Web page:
SOMEWHERE ABOVE THE CLOUDS — At an altitude higher than Mount Everest, Ricky Stenhouse Jr. sits comfortably in a leather seat in a CE-680A chartered plane, an enormous Daytona 500 ring on his right hand, a Rolex watch, given to the race winner, on his left wrist and his wife across the aisle.
It is a long way from the late nights on the road going from track to track with his father and later on his own as he sought to make a career driving sprint cars.
In the whirlwind 48 hours since his No. 17 JTG Daugherty Racing Chevrolet crossed the finish line to win the Daytona 500, Stenhouse had been on the go. Now, as the plane returns from Chicago to Concord, North Carolina, Stenhouse has time to reflect upon his journey to winning NASCAR’s biggest race.
“When people climb Mount Everest, they get up there, they take it in,” Stenhouse tells NBC Sports. “You can’t be up there very long, but you take every moment you can. … That’s a big feat. That’s how I feel like this is.”
After receiving his ring, watch, race winner’s jacket and placing his right foot and both hands in wet cement to be permanently displayed among Daytona 500 champions, Stenhouse was off to Disney World on Monday as part of the winner’s promotional tour.
He returned home that night, got about three hours of sleep and flew the next morning to Chicago for a media tour and the chance to glimpse the street course NASCAR will race there July 1-2. Wednesday, he was at the race shop. Thursday he was in New York City for more appearances and ringing the opening bell at the Nasdaq MarketSite in Times Square.
Stenhouse could have never imagined doing those things as he sought to follow his dad into racing. Among the memories that stand out to Stenhouse are the times between his dad’s races. One of Stenhouse’s main duties included scraping mud off his dad’s car before the next event.
“I had the most important job,” says Stenhouse, 35, smiling and thinking back to his younger self. “I kept that car so clean. I was filthy by the end of the night, I mean, just dirty head to toe, but the car was clean.”
He thinks about all those nights on the road with his father, going to the next race or returning home. Many of those late-night trips, the youngster slept. Still, traveling with dad to the next race was always special for Stenhouse.
When he started racing, the goal was simply to race sprint cars. As he became more successful, Stenhouse gained attention and was hired by Tony Stewart to drive for his sprint car team in 2007.
“Moving to Indy, racing for Tony … that’s where I really thought I was going to be, racing sprint cars in Indiana, and I was loving it,” Stenhouse says. “2007 was some of the most fun times I had racing.
“Then all of a sudden, an opportunity comes along you can’t pass up and you end up in NASCAR, and here we are flying around to the racetracks, going on big-time TV shows and big press and representing the biggest motorsport entity in the country. … It’s wild how it all plays out.”
He moved to the ARCA Menards Series in 2008. After one season in stock cars, Stenhouse drove in seven Xfinity races for what was then Roush Fenway Racing. His rookie season in 2010 was known as much for his struggles and wrecking cars as any success, but he overcame that and won Xfinity titles in 2011 and ’12.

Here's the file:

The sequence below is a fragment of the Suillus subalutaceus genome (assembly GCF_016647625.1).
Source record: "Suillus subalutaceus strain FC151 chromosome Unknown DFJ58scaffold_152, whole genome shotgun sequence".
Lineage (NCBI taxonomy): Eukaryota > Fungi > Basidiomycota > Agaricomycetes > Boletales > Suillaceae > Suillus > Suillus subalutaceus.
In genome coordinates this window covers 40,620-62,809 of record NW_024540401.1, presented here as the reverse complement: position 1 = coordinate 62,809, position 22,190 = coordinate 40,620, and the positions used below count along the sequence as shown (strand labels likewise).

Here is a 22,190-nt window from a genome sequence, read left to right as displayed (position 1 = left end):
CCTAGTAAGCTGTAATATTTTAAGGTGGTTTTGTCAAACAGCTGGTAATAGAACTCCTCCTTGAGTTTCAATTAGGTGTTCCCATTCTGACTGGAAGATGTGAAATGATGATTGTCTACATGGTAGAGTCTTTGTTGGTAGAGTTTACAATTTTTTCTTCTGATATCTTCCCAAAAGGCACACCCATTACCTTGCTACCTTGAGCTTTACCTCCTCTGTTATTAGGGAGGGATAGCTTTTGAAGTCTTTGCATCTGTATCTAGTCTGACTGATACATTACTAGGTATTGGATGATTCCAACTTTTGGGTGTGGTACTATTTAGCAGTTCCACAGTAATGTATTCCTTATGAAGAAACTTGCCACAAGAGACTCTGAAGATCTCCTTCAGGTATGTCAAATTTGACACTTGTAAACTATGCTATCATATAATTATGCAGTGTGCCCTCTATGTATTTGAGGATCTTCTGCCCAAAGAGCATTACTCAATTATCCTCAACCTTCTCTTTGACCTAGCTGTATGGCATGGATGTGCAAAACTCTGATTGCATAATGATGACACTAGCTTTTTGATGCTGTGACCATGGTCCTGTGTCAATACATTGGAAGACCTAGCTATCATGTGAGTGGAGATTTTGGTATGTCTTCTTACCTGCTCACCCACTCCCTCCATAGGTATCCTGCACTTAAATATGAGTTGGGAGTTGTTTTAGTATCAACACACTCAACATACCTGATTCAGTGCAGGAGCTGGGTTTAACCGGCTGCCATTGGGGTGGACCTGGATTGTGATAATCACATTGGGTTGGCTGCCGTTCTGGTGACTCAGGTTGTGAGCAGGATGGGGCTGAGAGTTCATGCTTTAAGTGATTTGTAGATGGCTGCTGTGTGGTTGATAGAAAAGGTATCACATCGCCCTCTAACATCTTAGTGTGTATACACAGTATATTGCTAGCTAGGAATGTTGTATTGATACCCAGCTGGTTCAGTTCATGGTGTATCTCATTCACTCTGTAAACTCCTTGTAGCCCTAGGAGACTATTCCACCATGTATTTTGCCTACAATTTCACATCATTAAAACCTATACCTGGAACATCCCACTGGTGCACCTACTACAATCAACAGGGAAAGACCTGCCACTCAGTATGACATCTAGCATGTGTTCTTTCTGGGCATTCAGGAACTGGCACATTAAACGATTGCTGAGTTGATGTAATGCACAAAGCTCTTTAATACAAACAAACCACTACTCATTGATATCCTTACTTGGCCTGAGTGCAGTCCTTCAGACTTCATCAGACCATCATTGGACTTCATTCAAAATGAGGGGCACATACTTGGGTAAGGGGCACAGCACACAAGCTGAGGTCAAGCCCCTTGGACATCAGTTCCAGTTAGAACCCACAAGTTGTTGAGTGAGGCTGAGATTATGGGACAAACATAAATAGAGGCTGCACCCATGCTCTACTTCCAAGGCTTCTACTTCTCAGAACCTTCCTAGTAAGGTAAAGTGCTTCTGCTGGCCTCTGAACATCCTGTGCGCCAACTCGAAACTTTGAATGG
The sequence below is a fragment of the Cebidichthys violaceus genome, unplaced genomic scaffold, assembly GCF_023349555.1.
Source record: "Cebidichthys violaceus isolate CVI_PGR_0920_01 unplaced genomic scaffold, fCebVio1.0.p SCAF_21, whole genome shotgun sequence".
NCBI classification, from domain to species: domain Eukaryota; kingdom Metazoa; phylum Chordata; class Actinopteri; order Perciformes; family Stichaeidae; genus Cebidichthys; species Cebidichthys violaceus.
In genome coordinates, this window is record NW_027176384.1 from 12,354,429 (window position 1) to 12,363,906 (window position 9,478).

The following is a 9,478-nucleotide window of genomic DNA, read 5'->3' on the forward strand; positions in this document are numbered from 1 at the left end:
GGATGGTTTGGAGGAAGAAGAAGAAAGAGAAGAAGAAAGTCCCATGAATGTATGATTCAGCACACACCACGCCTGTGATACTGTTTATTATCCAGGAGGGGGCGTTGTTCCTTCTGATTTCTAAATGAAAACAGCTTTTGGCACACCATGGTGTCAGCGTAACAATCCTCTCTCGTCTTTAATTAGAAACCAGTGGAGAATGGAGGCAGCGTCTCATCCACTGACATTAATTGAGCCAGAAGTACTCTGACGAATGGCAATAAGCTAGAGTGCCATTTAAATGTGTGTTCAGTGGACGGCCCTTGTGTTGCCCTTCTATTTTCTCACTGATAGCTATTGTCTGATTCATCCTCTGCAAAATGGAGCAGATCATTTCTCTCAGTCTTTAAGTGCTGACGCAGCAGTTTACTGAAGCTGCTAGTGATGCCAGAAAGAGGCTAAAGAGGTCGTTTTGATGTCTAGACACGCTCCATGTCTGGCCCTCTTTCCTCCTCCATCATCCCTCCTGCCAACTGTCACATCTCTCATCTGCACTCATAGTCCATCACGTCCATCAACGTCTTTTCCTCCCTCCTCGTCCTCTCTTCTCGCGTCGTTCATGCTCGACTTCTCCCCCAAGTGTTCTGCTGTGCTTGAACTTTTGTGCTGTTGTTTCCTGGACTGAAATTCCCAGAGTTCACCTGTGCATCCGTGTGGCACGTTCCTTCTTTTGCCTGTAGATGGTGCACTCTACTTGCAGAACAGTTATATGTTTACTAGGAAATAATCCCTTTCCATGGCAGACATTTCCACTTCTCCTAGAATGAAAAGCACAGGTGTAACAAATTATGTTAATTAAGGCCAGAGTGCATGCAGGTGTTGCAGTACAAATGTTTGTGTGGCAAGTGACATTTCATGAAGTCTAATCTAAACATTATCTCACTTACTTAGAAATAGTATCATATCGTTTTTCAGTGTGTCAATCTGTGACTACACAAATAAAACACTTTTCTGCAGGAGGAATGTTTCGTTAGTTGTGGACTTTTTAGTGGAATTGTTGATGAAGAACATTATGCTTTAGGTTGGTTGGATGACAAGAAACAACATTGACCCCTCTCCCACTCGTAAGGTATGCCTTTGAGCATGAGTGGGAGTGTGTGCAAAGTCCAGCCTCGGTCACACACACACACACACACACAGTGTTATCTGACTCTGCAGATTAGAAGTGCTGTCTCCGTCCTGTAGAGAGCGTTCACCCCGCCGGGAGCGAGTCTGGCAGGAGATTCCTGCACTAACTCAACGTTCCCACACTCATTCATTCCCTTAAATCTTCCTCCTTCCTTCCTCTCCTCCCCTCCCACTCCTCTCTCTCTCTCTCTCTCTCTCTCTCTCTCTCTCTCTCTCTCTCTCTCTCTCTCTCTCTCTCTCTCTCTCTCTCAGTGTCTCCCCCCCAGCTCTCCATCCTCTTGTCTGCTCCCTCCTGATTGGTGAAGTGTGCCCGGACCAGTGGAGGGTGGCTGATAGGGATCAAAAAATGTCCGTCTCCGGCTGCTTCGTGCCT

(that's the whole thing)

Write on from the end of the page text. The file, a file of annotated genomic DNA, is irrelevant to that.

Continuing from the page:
After returning home from Florida on Monday night, Stenhouse pulled out his two Xfinity championship rings to compare with his Daytona 500 ring.
“Man, I thought these were big,” he said he thought to himself, comparing how small the championship rings were to his Daytona 500 ring.
Still, it’s a nice collection. His Daytona 500 ring will go well with the Harley J. Trophy he earned for winning that race. The original, which takes four to six people to carry, remains at Daytona International Speedway. Stenhouse gets a version of the trophy that comes in a case that one can roll from place to place. It sits in the rear cargo hold of the plane as Stenhouse relishes his accomplishment.
He might not have experienced all of these events this week had it not been for his dirt racing friends Kyle Larson and Christopher Bell, who both later went to Victory Lane to congratulate their friend.
Larson pushed Stenhouse into the lead on the backstretch just before the caution that set the first of two overtime restarts.
“I was yelling in my helmet when I helped push him to the lead,” Larson said after the race. “I was hoping it was going to stay green. It would have probably been me or him to win. I’m so happy for him and his team and (crew chief) Mike Kelley. Can’t wait to go get changed go give him a big hug because he is one of my great buddies.”
On the final lap, Larson got a big run. He later said that he wanted to stay committed to Stenhouse and make his move on the backstretch, but the run was so big that Larson moved into the middle to get around Stenhouse. Larson’s run stalled. Bell pushed Stenhouse on the bottom as Joey Logano led the outside line.
The push from Bell put Stenhouse in the lead before the caution came out for a multi-car crash behind him.
That it was friends he was racing in those final laps meant even more to Stenhouse.
“I look at Christopher and Kyle and obviously they have accomplished, other than the Daytona 500, they’ve accomplished, I feel like, more in the Cup Series than I have,” Stenhouse told NBC Sports.
“I feel like I look at them as kids almost. I remember when I was in the Nationwide Series and Cup Series and talking to Kyle and Christopher when they were still running dirt cars. I was kind of a part owner in a dirt car when Christopher was battling for a win. I went and talked to him. He was super shy, didn’t hardly talk at all. I was like, ‘Hey man, you’ll get to where I’m at. No problem.’ Obviously he did.